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LAFF Review: Exotic, Dreamy, Arresting 16mm ‘Sin Alas’ Draws from Borges

LAFF Review: Exotic, Dreamy, Arresting 16mm 'Sin Alas' Draws from Borges

A man is haunted by a woman, and a melody. He is a writer, and she is the ballerina he fell in love with 40 years ago after he saw her dance to a particular tune that, nearly half a century later, is wafting back into his mind by way of a dream.

In writer/director Ben Chace’s arresting “Sin Alas,” we find the aging author Luis Vargas (Carlos Padrón) in Havana, Cuba, opening his newspaper to learn that the ballerina haunting his brain, Isabela Munoz (Yulisleyvís Rodrigues), has died. The news startles him into revisiting his buried past, and the bourgeois life he shed to pursue political revolution as a young man.

Part mystery, part ghost tale, this seductive film draws inspiration less from film than from postmodern literature, specifically from the freely flowing writings of Jorge Luis Borges, the Argentine midcentury author of slippery tales including the stories in “Ficciones” and “Labyrinths.” “Sin Alas” does similarly dazzling strokes in a novella-sized 80 minutes, shot in earthy, sensual, sweaty 16mm by indie “it” cinematographer Sean Price Williams, (who has shot the films of Alex Ross Perry, and the Safdies’ “Heaven Knows What”).

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The film also borrows from the avant-garde poetry of influential Cuban writer José Lezama Lima, whose ruminations on Narcissus lend a mythic overtone through voiceover as the elder Luis, after learning Isabela has died, ambles through the boulevards of Cuba’s bustling central metropolis chasing the source of an elusive melody that relates to his memories of Isabela. We’re fed threads of his past, of the younger, handsome, mustachioed journalist Luis (Lieter Ledesma Alberto) whose astute observations of art and dance, on a rainy night, bewitched Isabela into kissing and luring him back to her room — and away from her less artistically sensitive, politically powerful husband.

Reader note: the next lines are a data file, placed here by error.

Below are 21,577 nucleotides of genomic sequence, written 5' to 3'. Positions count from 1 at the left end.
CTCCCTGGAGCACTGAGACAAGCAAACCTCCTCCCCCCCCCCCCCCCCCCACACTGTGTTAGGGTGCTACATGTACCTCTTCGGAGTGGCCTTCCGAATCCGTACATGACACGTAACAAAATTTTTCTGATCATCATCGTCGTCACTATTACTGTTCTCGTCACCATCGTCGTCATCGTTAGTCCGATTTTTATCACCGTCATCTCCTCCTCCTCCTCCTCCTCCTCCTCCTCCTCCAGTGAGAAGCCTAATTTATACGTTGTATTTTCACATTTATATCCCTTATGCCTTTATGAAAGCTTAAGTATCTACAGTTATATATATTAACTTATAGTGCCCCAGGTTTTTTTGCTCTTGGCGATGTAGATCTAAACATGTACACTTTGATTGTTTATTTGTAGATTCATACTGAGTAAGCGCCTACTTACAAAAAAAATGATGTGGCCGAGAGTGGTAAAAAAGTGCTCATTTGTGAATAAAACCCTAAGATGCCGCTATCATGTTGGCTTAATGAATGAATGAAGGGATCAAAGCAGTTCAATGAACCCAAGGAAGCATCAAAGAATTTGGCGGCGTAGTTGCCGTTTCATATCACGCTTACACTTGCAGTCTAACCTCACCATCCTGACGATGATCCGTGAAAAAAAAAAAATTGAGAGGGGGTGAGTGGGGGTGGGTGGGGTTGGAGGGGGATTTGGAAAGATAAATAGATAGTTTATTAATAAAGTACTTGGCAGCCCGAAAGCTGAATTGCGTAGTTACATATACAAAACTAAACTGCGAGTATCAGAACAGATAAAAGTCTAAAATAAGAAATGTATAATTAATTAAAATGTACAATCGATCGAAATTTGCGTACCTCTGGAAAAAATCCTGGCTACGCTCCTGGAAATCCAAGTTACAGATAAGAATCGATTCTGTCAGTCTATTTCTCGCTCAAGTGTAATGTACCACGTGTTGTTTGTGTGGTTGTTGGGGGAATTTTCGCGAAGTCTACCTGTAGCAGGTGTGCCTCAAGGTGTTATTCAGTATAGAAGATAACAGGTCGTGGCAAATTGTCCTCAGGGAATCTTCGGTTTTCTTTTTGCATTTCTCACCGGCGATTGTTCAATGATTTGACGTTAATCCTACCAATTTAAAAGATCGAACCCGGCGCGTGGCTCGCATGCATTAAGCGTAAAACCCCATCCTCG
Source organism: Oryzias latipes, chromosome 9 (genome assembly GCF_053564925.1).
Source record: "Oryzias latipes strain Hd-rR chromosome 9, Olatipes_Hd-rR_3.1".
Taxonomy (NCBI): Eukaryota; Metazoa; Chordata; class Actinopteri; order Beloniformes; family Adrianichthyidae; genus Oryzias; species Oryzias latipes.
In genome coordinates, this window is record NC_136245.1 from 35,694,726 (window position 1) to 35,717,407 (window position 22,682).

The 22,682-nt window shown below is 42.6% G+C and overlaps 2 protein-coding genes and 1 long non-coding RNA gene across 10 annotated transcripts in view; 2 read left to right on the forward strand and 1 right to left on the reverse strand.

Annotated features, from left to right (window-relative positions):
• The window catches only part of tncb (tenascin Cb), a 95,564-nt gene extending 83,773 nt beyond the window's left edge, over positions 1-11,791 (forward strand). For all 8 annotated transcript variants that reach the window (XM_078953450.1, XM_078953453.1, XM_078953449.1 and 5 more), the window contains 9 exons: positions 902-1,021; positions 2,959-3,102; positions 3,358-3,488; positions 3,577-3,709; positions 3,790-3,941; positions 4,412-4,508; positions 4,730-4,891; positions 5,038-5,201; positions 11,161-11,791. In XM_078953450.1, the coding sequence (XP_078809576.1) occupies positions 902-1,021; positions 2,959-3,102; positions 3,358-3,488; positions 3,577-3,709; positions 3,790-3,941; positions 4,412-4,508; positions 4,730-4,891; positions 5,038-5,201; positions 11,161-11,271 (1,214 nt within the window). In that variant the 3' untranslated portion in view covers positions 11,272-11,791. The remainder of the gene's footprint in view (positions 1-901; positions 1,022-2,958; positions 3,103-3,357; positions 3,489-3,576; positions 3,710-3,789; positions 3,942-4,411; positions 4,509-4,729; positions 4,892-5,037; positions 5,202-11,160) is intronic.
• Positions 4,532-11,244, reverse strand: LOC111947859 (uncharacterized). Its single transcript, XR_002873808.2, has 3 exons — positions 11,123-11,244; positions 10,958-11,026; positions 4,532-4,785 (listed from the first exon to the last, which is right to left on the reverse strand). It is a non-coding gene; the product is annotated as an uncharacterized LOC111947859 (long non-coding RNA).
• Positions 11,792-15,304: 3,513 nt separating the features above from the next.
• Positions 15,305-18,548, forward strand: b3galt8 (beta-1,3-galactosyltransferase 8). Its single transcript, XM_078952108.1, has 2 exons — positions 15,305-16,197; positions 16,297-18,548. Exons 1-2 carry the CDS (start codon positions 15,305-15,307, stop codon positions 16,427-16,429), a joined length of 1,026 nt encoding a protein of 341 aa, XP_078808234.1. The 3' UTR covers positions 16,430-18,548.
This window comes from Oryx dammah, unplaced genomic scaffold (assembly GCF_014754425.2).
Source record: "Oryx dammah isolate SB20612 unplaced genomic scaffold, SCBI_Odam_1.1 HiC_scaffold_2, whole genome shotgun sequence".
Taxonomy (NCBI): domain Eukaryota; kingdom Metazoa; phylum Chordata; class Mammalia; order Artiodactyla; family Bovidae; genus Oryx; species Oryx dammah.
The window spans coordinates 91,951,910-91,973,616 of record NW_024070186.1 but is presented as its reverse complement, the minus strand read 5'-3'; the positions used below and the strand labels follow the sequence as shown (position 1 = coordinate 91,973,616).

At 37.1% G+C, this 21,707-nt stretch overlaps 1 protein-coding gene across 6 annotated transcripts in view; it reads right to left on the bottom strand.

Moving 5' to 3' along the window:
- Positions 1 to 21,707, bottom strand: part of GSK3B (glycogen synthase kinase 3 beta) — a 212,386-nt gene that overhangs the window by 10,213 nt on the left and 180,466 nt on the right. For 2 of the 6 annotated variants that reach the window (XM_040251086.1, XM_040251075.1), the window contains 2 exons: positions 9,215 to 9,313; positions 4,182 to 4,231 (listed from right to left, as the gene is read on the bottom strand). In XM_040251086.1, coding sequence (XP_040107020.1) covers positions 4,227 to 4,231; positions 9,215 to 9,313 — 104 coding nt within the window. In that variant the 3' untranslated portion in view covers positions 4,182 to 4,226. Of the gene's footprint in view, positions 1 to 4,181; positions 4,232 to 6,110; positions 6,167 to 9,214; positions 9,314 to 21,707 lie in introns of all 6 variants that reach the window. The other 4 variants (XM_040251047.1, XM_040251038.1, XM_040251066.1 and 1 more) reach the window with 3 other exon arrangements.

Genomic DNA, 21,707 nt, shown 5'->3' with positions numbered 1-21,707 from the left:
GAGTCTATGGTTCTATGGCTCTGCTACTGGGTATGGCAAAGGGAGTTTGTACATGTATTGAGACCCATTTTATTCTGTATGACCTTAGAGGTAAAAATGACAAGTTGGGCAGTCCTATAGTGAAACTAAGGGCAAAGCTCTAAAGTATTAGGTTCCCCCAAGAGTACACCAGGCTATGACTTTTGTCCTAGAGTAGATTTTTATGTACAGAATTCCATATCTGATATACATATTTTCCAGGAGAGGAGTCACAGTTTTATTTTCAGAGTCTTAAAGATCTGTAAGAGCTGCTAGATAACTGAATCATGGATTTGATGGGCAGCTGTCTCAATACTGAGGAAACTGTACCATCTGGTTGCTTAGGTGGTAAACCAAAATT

Inundated by memories of the past, Luis also finds parallels of his own identity in the struggling couple next door, a young man and woman who are separating and live in a tenement apartment as claustrophobic as that of Stella and Stanley Kowalski in “A Streetcar Named Desire.”

“Sin Alas” may also remind you of another Argentine, Julio Cortázar, who also wrote about intellectuals and revolutions and women who went missing.

It is not easy for us to parse the drama of the affair that happened decades ago between young Luis and Isabela, whose short courtship is shown in fleeting, sometimes imperceptibly enmeshed flashbacks (edited, also, by Chace): Isabela sheathed in a bedsheet falling down a spiral staircase, Luis engaged in their rhapsodic lovemaking before scurrying out of her apartment — and a frightening, almost violently shot sex scene that makes us feel like creepy voyeurs. 

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Cinematographer Williams smashes faces closely into focus, preferring more static composition in the flashbacks to the more leisurely, handheld approach of the present, where elder Luis wanders around looking for answers. The film’s vérité visual style invites us to drink in the city and its colorful inhabitants, jazz-infused music, rickshaws, open air markets and winding corridors and alleyways. At one point, Isabela’s spirt seems to possess a woman playing street music, channeling missives from the grave as Luis watches, uncertain.

“Sin Alas,” which translates to mean “without wings,” offers plenty of political fodder to chew on — but only implicitly. Which is refreshing. The film does not romanticize — or condemn — the insurgency in Cuba in the 1960s. What the film does offer is a portrait of a country whose darkness still glints off the edges. Luis’ troubling past might as well be that of Cuba’s: ambiguous, conflicting and still very much not through with the present. This is a beautiful film, and head-swimmingly oblique, but it may require further viewings and readings to fully unpack.

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